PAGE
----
Figure 2 shows the effects of pH and temperature on COD removal. Studies have reported high COD levels in tannery effluents, a typical average characterization may be in the range of 1500–12,000 ppm, a product of the various dyes used in the process as well as salts, organic acids, and other compounds that interfere with treatment and degradation [26,27,28,29]. COD, the removal of pollutants, depends on the amount of OH available for oxidation; therefore, the generation of OH is crucial, and this process is affected by the pH of the wastewater. As observed in this work, an acidic pH favors the generation of OH and its reaction with the oxidation of the pollutant load, while high pH values decrease the COD removal rate; studies have shown that at high pH (9–12) the dissociated form of hydrogen peroxide acts as a scavenger of the generated OH*, which affects the reduction of COD removal due to the loss of carbon oxidation potential [20,30]. Temperature affects the rate of peroxide degradation, the generation of hydroxyl radicals, and the solubility of the target impurity, among other factors that contribute to the effectiveness of the UV/H2O2 oxidation process. Studies have shown that the ideal temperature for tannery fluids can vary from 30 to 70 °C to eliminate organic contaminants. Generally, higher temperatures favor quicker reactions but can also result in the peroxide degrading itself [31]; similar values were found in this study. Another factor that can affect the efficiency of the UV peroxide oxidation process is the concentration of contaminants in the tannery effluent. Chen et al. [32] revealed that greater starting COD concentrations resulted in a slower removal rate for organic pollutants from tannery effluent by UV/peroxide oxidation; this aspect may account for the removal findings attained in our investigation.

3.3. Nitrification

The results of the ANOVA analysis on nitrification (Table 5) using the UV/H2O2 system show that the model F-value of 8.65 is significant; there is only a 0.01% chance that such a large F-value is due to noise. p-values less than 0.0500 indicate that the model terms are significant. In this case, pH is the significant variable in the model; the remaining variables evaluated are not significant as they obtained values greater than 0.1000. Finally, the F-value of 0.53 implies that the lack of fit is not significant concerning the pure error; there is an 89.49% chance that such a large F-value of lack of fit is due to noise.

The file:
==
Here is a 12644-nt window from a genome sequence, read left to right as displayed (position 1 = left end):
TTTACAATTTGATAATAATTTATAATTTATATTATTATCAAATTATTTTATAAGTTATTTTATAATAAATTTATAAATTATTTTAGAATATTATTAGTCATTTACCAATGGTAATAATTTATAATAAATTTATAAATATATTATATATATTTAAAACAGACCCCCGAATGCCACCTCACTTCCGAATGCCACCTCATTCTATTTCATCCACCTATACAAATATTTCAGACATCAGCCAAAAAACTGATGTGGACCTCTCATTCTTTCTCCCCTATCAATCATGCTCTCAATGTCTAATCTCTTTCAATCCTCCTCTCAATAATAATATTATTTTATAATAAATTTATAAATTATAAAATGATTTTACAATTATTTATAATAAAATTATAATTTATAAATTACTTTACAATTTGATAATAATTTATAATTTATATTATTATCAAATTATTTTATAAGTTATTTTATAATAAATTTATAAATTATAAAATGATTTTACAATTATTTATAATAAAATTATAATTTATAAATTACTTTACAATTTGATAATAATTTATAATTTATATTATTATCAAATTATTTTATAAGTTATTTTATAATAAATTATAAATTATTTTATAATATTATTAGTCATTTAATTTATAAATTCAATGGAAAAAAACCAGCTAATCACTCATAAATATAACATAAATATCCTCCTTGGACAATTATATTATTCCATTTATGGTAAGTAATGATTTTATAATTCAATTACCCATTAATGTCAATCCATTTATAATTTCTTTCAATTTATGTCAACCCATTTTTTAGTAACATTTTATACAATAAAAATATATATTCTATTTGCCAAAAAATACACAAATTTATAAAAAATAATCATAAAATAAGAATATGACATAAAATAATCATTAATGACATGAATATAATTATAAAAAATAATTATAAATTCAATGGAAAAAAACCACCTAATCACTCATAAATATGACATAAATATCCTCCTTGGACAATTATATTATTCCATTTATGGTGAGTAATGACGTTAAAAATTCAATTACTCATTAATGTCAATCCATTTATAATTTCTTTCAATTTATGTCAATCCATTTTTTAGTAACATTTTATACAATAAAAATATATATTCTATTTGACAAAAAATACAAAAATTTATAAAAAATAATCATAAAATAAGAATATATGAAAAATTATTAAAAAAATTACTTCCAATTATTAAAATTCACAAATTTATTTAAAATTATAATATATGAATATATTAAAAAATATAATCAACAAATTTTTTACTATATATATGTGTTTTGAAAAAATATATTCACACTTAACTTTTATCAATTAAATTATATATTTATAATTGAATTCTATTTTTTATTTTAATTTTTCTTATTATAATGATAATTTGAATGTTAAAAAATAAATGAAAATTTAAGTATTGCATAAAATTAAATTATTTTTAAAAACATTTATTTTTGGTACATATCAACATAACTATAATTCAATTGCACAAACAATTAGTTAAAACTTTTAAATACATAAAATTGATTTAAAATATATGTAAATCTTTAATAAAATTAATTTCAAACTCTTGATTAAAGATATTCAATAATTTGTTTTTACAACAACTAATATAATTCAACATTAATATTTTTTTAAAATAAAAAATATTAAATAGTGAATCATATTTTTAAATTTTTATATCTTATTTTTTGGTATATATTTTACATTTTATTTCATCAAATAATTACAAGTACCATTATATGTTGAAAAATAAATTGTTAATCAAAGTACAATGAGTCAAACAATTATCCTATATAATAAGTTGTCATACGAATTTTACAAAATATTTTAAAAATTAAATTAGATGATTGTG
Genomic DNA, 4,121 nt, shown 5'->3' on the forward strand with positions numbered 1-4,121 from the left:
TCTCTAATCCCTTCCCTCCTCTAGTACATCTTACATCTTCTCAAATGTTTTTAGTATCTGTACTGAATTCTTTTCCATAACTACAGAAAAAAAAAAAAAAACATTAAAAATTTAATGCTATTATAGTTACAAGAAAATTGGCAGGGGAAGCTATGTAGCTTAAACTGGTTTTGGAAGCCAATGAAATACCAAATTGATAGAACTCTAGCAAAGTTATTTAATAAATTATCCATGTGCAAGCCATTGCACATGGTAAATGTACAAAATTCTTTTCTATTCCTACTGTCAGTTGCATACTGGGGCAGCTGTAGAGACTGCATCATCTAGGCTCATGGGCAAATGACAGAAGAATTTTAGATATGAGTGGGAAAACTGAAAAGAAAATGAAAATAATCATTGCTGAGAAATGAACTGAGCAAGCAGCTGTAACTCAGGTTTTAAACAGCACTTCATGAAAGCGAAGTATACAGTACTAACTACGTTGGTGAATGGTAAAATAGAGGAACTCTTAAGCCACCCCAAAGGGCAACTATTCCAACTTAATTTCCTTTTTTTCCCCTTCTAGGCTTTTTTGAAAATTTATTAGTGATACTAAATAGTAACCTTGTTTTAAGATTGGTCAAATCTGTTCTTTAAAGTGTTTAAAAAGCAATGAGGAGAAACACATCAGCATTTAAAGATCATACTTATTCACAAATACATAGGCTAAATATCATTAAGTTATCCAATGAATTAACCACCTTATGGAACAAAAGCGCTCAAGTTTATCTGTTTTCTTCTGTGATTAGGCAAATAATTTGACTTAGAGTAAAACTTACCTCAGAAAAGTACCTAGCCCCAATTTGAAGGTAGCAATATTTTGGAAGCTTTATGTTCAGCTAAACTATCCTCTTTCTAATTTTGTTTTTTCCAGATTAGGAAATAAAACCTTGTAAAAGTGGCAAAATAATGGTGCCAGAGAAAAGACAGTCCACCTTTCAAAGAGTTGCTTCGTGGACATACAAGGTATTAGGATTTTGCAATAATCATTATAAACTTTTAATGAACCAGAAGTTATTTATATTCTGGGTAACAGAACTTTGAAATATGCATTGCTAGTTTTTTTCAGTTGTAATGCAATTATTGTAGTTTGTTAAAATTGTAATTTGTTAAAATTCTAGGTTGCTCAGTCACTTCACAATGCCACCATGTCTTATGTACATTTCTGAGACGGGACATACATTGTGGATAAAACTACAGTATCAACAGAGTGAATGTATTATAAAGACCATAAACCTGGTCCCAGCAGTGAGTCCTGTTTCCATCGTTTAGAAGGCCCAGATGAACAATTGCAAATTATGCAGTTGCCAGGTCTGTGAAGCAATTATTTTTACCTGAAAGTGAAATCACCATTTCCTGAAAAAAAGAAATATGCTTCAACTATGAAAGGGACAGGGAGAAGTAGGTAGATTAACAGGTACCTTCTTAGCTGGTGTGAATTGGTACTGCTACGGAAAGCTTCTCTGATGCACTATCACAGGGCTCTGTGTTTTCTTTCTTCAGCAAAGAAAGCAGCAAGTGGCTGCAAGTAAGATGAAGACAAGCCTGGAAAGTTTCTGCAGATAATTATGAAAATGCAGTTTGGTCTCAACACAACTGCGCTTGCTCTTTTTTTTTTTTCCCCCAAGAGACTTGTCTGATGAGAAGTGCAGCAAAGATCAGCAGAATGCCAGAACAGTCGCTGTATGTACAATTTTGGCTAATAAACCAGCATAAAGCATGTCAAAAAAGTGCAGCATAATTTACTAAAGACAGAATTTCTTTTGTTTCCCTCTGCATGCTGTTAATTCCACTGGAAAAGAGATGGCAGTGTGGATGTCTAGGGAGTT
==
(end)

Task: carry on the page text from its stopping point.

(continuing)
Figure 3 shows the response surface analysis of the interaction between pH and temperature on nitrate generation. Nitrification is a crucial step in wastewater treatment [11]; pH and temperature can significantly impact the efficiency of the nitrification process in a UV/H2O2 system. The pH affects the availability of hydroxyl radicals, which are the vital oxidizing species in the process. Singh et al. [33] reported that at low pH values (lower than 3.5), the concentration of hydroxyl radicals could decrease, resulting in lower nitrification rates; similarly, at higher pH values (higher than 9.5), the concentration of hydroxyl radicals is also reduced due to the formation of peroxide radicals, which are less reactive than hydroxyl radicals. Similarly, it was pointed out that at an initial pH above 9, photo-oxidation converts ammonium to NO2 and NO3, and it is also possible that at a pH above 9 and in the presence of UV, photoreduction of NO3 to NO2 occurs. The inability of natural waters to convert NO3 to NO2 by UV photolysis may be due to the rates of NO2 photo-oxidation being significantly quicker in the presence of H2O2 than those of NO photo-oxidation, NO3 photoreduction, and NO2 photo-oxidation in the absence of H2O2 [34], a situation demonstrated in this study. In this work, the optimal pH range was found to be 4.5–5.8. Temperature is another critical factor affecting the nitrification process in the UV/H2O2 system [26]; the reaction rate usually increases with increasing temperature, up to a certain point, after which it starts to decrease; it has been reported that the optimum temperature range for the UV/peroxide nitrification process is between 35 °C and 60 °C for tannery wastewater [13], similar to those found in this study; at room temperature or below 35 °C the reaction rate decreases, requiring thermal boosting, while at higher temperatures (above 80 °C), the reaction rate decreases due to OH* recombination, and the scavenging effect (OH* acts as an antioxidant) dominates over the thermal decomposition of H2O2 present in tannery waste effluents [30].